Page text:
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on 5 December 2005
If you're completely new to AJAX (and the XMLHttpRequest functionality), then this book is a good place to start as it has some useful examples of very common tasks that many web developers would like to use AJAX with.
The book does however tail off a little with help on debugging javascript with Firefox etc, and for anyone with a basic knowledge of AJAX, then this book may be just repeating things you already know (for example it doesn't deal with multiple AJAX requests working in tandem). There is also many online tutorials that will get you to the level taught in the book... although not in quite as much detail.
As a basic resource though into teaching yourself the basics, the book does it job well, and you would definately come out being far more confident in knowing the uses of AJAX, and how to use it in many situations.
A good step up from this book would be "Ajax in Action" by David Crane (a very useful resource for intermediate/advanced AJAX solutions, and great big step up from this book).
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on 4 July 2006
If you're not familiar, rusty, or, (like me), someone who gets an anxiety attack when Javascript is mentioned, this is the book to start you on the AJAX track. The reason I don't say its the definitive reference, or anything grander, is that AJAX is really a technique built around just one or two lines of Javascript. After that the book has no choice but to fill the rest of its pages with very informative Javascript examples, and some great references to development tools and techniques, that are not necessarily AJAX specific. If you are already a Javascript guru you might be better served just seeing a couple of examples on the web to introduce XMLHttpRequest() and ActiveXObject() and then jump straight in to finding an AJAX framework like Dojo, Rico or Google AJAXSLT that suits your purpose. Like JBoss at Work, where the main subject of the book seemed to also occupy less of its content, I think it will get used a lot as a reference because it does have very useful day to day stuff in it. However, I won't need to go back to it much for AJAX now I'm on the framework trail myself.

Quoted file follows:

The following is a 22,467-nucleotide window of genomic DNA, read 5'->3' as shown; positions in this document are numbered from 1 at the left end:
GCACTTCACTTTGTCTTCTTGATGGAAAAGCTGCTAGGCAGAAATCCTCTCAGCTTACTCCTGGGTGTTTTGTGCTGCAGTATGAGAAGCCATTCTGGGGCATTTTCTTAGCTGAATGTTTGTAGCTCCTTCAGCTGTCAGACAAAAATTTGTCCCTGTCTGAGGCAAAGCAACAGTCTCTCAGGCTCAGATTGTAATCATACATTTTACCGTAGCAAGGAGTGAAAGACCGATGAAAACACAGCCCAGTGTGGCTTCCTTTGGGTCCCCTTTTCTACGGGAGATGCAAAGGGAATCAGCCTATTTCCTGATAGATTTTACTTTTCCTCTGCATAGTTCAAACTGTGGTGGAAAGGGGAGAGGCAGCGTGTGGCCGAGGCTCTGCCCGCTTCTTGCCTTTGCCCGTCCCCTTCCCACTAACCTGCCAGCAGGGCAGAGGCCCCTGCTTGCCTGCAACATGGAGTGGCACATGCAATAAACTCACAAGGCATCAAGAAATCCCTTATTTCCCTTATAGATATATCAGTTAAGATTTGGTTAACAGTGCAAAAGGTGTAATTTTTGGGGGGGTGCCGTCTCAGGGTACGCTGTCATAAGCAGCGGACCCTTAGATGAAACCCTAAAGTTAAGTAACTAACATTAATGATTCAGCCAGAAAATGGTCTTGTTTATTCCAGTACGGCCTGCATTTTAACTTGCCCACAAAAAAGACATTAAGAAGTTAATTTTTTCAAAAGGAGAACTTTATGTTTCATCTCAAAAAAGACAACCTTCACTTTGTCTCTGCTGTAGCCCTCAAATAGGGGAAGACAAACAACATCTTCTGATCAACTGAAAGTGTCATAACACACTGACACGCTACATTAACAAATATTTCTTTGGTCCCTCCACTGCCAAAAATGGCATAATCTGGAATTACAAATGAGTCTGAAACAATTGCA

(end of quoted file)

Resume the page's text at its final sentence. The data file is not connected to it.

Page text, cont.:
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on 1 November 2005
I suggest this book to all people looking for a very good presentation on Ajax. At the end of the book you will be able to use Ajax but I suggest to buy a book about JavaScript if you haven't done already.
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on 2 February 2007
If you're looking for a Ajax/Javascript 101 then this isn't it. This book is all about the evolution of Ajax and best practice approach. The examples demonstate all the common examples (Combo boxes, Auto Refresh, Tool Tips) that put the buzz in Ajax. The emphasis is on understanding the inner workings of these techniques and maintaining usability.

The underlying thinking throughout this book is on best practices. To make you think exactly what you want to do with Ajax and how to do it without pulling you're hair out.

Key Chapters encompass building the toolset you need, how to test effectively and how to debug properly (i.e. the foundations of good technique).

Most people will opt to use a framework to accomplish their needs and this book introduces some popular ones and arms you with the knowledge to make a qualified decision on which one to use. For the most up-to-date review of frameworks [...] is one of the best resources on the web.

Personally I would recommend Taconite (Ryan Asleson's Framework - one of the Authors) - [...] I combine this with an effects framework. MooFx is one I like.
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